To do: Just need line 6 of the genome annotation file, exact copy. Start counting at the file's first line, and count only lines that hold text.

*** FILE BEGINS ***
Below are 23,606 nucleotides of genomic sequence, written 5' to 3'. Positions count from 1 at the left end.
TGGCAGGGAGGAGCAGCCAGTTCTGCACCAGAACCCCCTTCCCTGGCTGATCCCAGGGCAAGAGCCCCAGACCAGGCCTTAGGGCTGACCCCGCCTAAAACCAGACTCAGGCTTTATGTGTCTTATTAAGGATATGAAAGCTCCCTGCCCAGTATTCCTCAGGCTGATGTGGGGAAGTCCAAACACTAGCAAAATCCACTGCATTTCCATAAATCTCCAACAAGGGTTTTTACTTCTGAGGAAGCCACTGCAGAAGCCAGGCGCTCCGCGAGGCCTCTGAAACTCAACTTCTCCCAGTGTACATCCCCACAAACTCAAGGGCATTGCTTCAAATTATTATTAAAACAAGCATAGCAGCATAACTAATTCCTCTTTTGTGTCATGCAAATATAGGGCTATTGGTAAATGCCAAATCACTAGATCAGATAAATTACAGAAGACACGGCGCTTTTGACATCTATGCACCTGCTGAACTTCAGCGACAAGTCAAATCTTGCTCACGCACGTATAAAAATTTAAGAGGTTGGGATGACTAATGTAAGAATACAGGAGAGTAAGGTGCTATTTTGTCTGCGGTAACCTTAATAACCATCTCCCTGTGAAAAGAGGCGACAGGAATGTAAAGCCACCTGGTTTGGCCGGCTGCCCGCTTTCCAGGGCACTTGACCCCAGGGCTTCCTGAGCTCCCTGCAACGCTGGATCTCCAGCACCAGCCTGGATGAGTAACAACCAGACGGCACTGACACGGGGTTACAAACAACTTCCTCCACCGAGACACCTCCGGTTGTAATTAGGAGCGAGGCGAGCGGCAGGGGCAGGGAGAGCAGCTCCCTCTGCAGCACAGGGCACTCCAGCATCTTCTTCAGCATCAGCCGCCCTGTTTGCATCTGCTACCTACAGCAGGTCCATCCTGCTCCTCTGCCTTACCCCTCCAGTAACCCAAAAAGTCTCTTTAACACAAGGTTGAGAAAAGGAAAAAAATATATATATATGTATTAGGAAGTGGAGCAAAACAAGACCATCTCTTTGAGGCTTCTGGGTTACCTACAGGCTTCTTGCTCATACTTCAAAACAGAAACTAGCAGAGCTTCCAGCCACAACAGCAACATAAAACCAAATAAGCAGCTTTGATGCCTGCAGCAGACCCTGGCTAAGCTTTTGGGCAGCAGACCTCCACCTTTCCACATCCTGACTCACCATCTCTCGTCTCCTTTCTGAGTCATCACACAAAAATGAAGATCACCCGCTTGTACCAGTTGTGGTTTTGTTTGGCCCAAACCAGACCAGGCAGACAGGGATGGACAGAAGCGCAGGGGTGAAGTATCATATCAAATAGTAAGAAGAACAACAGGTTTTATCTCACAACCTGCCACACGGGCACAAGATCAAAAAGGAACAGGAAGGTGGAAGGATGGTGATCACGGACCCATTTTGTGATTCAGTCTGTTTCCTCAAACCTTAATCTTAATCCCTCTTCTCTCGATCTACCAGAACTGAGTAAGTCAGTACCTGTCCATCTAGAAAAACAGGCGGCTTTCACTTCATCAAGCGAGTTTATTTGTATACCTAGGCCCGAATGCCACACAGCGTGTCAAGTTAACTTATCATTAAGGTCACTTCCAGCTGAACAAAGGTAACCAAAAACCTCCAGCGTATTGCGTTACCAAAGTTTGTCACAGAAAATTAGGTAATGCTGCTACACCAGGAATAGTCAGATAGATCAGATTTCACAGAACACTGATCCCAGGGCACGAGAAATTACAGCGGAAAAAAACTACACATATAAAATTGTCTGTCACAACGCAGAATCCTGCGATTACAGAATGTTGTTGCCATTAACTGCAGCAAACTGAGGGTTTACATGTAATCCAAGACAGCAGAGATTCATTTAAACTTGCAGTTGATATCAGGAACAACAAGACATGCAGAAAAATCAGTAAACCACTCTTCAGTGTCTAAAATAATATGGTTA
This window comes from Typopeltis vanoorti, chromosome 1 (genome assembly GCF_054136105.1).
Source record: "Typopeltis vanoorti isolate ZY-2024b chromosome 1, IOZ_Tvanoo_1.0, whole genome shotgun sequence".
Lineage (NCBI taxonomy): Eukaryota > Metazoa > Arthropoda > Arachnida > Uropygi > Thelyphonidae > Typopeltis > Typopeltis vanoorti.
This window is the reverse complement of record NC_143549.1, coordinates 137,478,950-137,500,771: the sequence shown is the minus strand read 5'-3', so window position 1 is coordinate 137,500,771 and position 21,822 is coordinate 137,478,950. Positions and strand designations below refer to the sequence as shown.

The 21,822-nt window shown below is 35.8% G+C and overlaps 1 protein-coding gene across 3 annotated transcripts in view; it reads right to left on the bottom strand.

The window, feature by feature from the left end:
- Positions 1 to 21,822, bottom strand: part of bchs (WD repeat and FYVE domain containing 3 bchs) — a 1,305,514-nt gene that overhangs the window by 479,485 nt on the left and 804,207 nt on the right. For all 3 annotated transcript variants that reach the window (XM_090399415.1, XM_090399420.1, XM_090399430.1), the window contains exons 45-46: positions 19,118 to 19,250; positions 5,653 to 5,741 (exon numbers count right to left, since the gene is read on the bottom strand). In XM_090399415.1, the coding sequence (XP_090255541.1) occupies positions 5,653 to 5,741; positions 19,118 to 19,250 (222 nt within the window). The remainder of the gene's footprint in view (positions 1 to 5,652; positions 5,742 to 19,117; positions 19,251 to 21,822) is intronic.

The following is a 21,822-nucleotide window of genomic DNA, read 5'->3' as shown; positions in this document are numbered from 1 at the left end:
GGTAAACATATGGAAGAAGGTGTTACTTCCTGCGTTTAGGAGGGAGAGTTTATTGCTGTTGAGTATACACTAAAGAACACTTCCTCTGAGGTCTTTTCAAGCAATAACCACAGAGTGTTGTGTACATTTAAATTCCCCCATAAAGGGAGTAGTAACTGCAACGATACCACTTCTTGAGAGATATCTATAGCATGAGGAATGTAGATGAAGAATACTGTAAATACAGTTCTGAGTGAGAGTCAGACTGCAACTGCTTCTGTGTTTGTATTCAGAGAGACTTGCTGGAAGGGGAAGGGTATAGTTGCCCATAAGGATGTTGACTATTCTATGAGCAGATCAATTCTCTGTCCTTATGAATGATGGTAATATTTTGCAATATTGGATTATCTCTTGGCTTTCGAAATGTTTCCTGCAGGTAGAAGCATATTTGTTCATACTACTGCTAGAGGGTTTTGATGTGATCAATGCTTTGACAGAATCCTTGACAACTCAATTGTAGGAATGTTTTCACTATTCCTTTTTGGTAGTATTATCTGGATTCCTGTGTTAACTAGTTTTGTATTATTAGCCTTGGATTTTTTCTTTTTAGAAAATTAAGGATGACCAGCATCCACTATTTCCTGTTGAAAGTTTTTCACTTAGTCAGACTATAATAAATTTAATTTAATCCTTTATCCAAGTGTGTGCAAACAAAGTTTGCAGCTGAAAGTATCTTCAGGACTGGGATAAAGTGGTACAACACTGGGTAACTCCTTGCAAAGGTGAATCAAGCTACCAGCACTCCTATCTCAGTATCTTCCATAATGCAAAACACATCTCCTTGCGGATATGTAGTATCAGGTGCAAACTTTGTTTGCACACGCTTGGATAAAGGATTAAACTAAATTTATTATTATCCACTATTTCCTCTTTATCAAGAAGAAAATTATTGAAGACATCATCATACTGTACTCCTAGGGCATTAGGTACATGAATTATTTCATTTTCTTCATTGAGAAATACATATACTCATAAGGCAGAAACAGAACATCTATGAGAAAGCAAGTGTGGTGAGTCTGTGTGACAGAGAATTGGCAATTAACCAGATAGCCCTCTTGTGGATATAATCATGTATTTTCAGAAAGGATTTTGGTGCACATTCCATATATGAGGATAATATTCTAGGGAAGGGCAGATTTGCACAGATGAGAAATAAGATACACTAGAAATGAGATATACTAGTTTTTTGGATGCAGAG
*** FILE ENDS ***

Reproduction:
This window is the reverse complement of record NC_143549.1, coordinates 137,478,950-137,500,771: the sequence shown is the minus strand read 5'-3', so window position 1 is coordinate 137,500,771 and position 21,822 is coordinate 137,478,950. Positions and strand designations below refer to the sequence as shown.